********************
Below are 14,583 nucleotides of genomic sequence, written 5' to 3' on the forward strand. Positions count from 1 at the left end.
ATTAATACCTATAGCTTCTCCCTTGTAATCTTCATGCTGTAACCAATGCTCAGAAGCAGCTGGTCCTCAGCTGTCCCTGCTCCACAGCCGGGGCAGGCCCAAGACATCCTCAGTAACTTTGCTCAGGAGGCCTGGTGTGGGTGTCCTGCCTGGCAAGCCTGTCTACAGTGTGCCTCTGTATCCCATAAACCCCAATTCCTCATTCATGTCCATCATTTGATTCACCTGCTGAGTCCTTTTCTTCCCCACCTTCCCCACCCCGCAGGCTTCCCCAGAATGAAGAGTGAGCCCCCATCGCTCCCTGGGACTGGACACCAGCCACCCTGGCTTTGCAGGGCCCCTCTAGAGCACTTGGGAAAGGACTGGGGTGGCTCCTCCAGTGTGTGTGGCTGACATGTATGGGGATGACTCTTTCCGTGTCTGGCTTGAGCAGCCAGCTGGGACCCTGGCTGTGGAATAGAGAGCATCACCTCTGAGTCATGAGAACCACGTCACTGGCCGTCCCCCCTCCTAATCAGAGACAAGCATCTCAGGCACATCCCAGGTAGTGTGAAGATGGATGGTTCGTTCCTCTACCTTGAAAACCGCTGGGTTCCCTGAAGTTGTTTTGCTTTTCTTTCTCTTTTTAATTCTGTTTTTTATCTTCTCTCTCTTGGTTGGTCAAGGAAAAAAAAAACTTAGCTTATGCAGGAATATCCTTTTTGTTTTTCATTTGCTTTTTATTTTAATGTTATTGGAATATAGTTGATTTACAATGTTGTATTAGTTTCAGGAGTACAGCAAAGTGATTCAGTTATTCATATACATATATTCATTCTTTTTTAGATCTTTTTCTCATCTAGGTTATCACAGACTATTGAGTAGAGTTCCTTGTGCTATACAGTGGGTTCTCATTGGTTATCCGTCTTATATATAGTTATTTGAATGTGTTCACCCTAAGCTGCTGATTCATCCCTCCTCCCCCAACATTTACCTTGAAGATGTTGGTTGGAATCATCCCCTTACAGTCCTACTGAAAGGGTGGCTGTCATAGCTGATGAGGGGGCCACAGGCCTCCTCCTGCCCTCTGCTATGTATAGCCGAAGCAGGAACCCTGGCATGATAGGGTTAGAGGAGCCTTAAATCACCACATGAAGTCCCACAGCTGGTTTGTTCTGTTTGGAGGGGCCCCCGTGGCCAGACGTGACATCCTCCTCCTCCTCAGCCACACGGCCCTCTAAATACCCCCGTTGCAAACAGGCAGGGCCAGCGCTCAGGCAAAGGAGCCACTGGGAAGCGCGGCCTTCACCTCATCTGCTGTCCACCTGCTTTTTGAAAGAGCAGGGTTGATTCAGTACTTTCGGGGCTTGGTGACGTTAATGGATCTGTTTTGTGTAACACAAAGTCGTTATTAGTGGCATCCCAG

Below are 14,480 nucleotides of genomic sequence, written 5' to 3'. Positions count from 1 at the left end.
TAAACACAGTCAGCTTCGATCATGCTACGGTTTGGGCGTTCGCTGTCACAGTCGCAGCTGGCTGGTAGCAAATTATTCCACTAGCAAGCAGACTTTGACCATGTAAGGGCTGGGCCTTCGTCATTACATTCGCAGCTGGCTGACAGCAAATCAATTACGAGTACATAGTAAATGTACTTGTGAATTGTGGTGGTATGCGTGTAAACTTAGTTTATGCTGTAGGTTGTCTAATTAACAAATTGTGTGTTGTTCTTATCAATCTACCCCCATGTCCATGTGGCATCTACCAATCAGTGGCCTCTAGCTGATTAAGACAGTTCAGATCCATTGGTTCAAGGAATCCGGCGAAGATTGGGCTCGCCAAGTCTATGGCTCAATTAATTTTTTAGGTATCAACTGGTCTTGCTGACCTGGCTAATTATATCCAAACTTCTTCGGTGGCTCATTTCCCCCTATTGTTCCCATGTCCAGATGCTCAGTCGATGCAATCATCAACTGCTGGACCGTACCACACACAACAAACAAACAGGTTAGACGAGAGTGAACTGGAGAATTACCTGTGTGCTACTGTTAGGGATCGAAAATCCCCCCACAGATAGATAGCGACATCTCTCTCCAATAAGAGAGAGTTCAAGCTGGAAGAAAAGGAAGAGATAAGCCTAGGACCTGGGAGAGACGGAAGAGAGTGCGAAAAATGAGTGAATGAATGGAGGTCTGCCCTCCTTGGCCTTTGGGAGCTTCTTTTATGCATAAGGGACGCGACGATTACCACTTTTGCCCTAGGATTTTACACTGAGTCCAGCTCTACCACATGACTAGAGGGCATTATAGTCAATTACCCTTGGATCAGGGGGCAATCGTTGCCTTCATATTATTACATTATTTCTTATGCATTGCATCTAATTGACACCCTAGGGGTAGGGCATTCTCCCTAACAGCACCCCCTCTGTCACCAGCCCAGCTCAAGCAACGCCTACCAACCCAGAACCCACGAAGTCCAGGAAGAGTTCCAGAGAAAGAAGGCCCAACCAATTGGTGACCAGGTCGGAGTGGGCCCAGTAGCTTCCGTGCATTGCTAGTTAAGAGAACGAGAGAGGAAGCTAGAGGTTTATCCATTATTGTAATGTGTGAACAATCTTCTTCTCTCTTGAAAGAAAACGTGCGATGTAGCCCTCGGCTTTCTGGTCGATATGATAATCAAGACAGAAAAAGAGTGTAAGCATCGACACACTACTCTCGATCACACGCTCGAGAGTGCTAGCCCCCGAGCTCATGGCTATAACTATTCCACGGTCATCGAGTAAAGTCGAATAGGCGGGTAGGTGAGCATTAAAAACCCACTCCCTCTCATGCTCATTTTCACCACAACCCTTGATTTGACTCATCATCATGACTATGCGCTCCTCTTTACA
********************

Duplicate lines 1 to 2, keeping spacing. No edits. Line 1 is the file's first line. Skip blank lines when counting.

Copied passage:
Below are 14,583 nucleotides of genomic sequence, written 5' to 3' on the forward strand. Positions count from 1 at the left end.
ATTAATACCTATAGCTTCTCCCTTGTAATCTTCATGCTGTAACCAATGCTCAGAAGCAGCTGGTCCTCAGCTGTCCCTGCTCCACAGCCGGGGCAGGCCCAAGACATCCTCAGTAACTTTGCTCAGGAGGCCTGGTGTGGGTGTCCTGCCTGGCAAGCCTGTCTACAGTGTGCCTCTGTATCCCATAAACCCCAATTCCTCATTCATGTCCATCATTTGATTCACCTGCTGAGTCCTTTTCTTCCCCACCTTCCCCACCCCGCAGGCTTCCCCAGAATGAAGAGTGAGCCCCCATCGCTCCCTGGGACTGGACACCAGCCACCCTGGCTTTGCAGGGCCCCTCTAGAGCACTTGGGAAAGGACTGGGGTGGCTCCTCCAGTGTGTGTGGCTGACATGTATGGGGATGACTCTTTCCGTGTCTGGCTTGAGCAGCCAGCTGGGACCCTGGCTGTGGAATAGAGAGCATCACCTCTGAGTCATGAGAACCACGTCACTGGCCGTCCCCCCTCCTAATCAGAGACAAGCATCTCAGGCACATCCCAGGTAGTGTGAAGATGGATGGTTCGTTCCTCTACCTTGAAAACCGCTGGGTTCCCTGAAGTTGTTTTGCTTTTCTTTCTCTTTTTAATTCTGTTTTTTATCTTCTCTCTCTTGGTTGGTCAAGGAAAAAAAAAACTTAGCTTATGCAGGAATATCCTTTTTGTTTTTCATTTGCTTTTTATTTTAATGTTATTGGAATATAGTTGATTTACAATGTTGTATTAGTTTCAGGAGTACAGCAAAGTGATTCAGTTATTCATATACATATATTCATTCTTTTTTAGATCTTTTTCTCATCTAGGTTATCACAGACTATTGAGTAGAGTTCCTTGTGCTATACAGTGGGTTCTCATTGGTTATCCGTCTTATATATAGTTATTTGAATGTGTTCACCCTAAGCTGCTGATTCATCCCTCCTCCCCCAACATTTACCTTGAAGATGTTGGTTGGAATCATCCCCTTACAGTCCTACTGAAAGGGTGGCTGTCATAGCTGATGAGGGGGCCACAGGCCTCCTCCTGCCCTCTGCTATGTATAGCCGAAGCAGGAACCCTGGCATGATAGGGTTAGAGGAGCCTTAAATCACCACATGAAGTCCCACAGCTGGTTTGTTCTGTTTGGAGGGGCCCCCGTGGCCAGACGTGACATCCTCCTCCTCCTCAGCCACACGGCCCTCTAAATACCCCCGTTGCAAACAGGCAGGGCCAGCGCTCAGGCAAAGGAGCCACTGGGAAGCGCGGCCTTCACCTCATCTGCTGTCCACCTGCTTTTTGAAAGAGCAGGGTTGATTCAGTACTTTCGGGGCTTGGTGACGTTAATGGATCTGTTTTGTGTAACACAAAGTCGTTATTAGTGGCATCCCAG